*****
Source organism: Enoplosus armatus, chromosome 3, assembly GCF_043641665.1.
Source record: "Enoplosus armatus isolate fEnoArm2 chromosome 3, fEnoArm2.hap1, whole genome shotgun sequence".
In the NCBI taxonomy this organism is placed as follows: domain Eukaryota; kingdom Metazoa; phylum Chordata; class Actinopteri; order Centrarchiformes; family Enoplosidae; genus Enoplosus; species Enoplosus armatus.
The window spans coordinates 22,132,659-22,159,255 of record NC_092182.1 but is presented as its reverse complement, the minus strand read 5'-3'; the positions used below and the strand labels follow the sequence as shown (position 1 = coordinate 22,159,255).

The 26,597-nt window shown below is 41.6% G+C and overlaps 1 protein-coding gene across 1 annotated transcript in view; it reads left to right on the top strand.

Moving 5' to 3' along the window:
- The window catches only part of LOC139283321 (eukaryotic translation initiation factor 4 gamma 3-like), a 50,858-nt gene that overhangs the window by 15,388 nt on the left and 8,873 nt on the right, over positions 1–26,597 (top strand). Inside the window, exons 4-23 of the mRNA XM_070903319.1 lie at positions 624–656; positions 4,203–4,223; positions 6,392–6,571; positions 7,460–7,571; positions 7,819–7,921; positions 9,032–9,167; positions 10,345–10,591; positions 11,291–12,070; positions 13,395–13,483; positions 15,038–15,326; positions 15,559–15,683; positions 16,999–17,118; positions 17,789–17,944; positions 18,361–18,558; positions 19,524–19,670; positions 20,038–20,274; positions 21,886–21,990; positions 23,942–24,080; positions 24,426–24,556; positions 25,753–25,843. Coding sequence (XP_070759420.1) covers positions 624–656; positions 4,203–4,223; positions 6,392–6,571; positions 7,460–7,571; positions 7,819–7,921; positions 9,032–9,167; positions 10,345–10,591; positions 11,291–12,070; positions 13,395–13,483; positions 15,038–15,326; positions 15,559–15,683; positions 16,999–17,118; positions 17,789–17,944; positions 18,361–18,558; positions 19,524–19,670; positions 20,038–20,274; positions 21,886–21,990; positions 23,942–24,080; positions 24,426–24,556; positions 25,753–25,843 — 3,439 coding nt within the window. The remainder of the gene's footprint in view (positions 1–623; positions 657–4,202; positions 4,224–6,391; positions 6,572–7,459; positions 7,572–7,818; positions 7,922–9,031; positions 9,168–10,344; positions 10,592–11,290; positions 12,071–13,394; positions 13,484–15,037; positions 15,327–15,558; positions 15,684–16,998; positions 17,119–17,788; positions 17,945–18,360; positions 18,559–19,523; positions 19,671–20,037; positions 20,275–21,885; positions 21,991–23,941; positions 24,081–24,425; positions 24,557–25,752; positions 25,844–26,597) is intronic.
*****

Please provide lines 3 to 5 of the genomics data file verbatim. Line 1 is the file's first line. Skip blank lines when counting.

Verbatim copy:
In the NCBI taxonomy this organism is placed as follows: domain Eukaryota; kingdom Metazoa; phylum Chordata; class Actinopteri; order Centrarchiformes; family Enoplosidae; genus Enoplosus; species Enoplosus armatus.
The window spans coordinates 22,132,659-22,159,255 of record NC_092182.1 but is presented as its reverse complement, the minus strand read 5'-3'; the positions used below and the strand labels follow the sequence as shown (position 1 = coordinate 22,159,255).

The 26,597-nt window shown below is 41.6% G+C and overlaps 1 protein-coding gene across 1 annotated transcript in view; it reads left to right on the top strand.